A team of engineers used little more than paper and Shrinky dinks - the classic children's toy that shrinks when heated - to build a robot that assembles itself into a complex shape in four minutes flat, and crawls away without any human intervention.
Lloyd's of London, the insurance underwriter, has recently produced a report about how autonomous car technology will affect the insurance industry. According to the report, insurance companies will have to create new methodologies on how they measure risk and charge motor insurance premiums.
Researchers developed a device that allows multiple robotic platforms to follow the path of certain odors. A technology which could aid the search and rescue of people in case of natural disasters such as earthquakes, hurricanes or floods.
Robotics researchers propose an origami-wheel design that is capable of varying its own transmission ratio between motor torque and ground reaction force, effectively creating a passive, continuously variable transmission.
Twisting a screwdriver, removing a bottle cap, and peeling a banana are just a few simple tasks that are tricky to pull off single-handedly. Now a new wrist-mounted robot can provide a helping hand - or rather, fingers.
With the help of a smart tablet and Angry Birds, children can now do something typically reserved for engineers and computer scientists: program a robot to learn new skills. The Georgia Institute of Technology project is designed to serve as a rehabilitation tool and to help kids with disabilities.
The 'Ladybird' was designed and built specifically for the vegetable industry with the aim of creating a ground robot with supporting intelligent software and the capability to conduct autonomous farm surveillance, mapping, classification, and detection for a variety of different vegetables.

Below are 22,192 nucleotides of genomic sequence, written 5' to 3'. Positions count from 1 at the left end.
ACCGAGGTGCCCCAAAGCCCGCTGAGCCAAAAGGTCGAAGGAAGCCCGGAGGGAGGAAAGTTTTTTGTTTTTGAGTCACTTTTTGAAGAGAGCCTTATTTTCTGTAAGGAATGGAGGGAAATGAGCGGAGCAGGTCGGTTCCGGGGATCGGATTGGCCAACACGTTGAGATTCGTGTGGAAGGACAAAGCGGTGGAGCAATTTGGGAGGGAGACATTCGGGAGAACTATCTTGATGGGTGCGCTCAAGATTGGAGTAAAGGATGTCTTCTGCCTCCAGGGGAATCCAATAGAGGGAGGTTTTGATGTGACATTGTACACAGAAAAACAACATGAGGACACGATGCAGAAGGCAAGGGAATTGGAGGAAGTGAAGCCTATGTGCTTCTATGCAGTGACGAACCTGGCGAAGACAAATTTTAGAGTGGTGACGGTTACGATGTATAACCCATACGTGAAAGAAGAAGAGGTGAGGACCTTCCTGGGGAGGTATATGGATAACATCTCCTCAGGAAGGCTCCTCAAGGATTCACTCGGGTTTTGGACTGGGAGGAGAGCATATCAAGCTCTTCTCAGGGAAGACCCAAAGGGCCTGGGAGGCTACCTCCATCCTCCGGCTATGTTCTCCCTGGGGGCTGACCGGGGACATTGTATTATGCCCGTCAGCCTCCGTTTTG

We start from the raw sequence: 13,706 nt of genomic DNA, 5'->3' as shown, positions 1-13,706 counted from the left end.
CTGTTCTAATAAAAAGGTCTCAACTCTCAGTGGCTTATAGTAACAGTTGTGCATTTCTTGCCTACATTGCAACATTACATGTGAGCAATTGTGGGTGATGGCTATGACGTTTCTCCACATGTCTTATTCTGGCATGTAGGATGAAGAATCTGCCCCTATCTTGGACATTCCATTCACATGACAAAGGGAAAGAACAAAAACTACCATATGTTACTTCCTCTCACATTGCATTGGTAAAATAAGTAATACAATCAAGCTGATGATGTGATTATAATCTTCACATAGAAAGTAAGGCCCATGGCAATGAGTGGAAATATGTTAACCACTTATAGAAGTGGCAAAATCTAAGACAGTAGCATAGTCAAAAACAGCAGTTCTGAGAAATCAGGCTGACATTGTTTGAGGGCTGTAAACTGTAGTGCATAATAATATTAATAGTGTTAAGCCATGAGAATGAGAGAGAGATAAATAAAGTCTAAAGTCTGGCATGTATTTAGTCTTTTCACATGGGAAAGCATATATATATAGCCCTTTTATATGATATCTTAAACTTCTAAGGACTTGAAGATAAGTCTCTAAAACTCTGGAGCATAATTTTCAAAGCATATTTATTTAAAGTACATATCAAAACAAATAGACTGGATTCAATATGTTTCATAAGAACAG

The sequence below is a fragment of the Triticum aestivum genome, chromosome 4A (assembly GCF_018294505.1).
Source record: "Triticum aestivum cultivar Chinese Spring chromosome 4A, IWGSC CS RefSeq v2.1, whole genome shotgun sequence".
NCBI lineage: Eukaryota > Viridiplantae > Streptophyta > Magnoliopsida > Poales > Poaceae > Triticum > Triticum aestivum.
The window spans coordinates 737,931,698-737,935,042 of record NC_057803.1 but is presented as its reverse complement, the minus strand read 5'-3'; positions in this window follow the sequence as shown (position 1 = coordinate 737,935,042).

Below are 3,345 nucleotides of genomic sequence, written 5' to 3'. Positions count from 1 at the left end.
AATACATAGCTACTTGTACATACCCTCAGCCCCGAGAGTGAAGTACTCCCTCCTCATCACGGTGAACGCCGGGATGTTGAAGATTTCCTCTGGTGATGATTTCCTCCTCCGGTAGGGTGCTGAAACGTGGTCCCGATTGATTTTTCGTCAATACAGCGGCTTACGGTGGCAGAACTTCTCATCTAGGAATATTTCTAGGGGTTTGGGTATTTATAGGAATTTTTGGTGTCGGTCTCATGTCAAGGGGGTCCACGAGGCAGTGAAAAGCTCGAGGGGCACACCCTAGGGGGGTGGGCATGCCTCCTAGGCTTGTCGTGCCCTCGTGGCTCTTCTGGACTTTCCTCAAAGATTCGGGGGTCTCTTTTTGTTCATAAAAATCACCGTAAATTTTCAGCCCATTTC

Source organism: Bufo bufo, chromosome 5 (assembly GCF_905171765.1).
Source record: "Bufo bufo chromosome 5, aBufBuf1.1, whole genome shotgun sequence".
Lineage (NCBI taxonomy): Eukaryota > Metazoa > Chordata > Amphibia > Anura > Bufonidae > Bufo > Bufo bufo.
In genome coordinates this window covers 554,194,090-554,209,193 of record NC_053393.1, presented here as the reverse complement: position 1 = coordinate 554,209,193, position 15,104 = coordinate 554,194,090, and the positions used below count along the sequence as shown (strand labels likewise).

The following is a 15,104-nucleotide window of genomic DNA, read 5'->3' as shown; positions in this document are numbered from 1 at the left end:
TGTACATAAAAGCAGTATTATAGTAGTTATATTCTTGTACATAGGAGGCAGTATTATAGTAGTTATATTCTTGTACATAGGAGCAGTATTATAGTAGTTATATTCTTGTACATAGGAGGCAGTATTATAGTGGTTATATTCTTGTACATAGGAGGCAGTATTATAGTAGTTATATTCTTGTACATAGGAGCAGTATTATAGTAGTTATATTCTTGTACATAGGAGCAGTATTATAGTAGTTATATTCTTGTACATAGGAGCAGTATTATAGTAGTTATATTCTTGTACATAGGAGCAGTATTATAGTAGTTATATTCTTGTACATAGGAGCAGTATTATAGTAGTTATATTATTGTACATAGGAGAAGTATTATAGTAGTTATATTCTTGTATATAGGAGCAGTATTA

A new generation of miniature biological robots is flexing its muscle. Engineers at the University of Illinois at Urbana-Champaign demonstrated a class of walking 'bio-bots' powered by muscle cells and controlled with electrical pulses, giving researchers unprecedented command over their function
Student teams controlling underwater robots from the United States, Canada and Russia were the winners Saturday in a global competition at the only federal freshwater marine sanctuary in the United States.
From June 5-6, 2015, California will be the stage for the DARPA Robotics Challenge Finals. Teams from around the world will meet at Fairplex in Pomona to compete for the $2 million prize to be awarded to the team that best demonstrates human-supervised robot technology for disaster response.
Robonaut, a human-like robot designed by NASA and General Motors, has been on the International Space Station since February 2011. Researchers have been testing the robot's ability to perform certain tasks to free up human crew time and energy.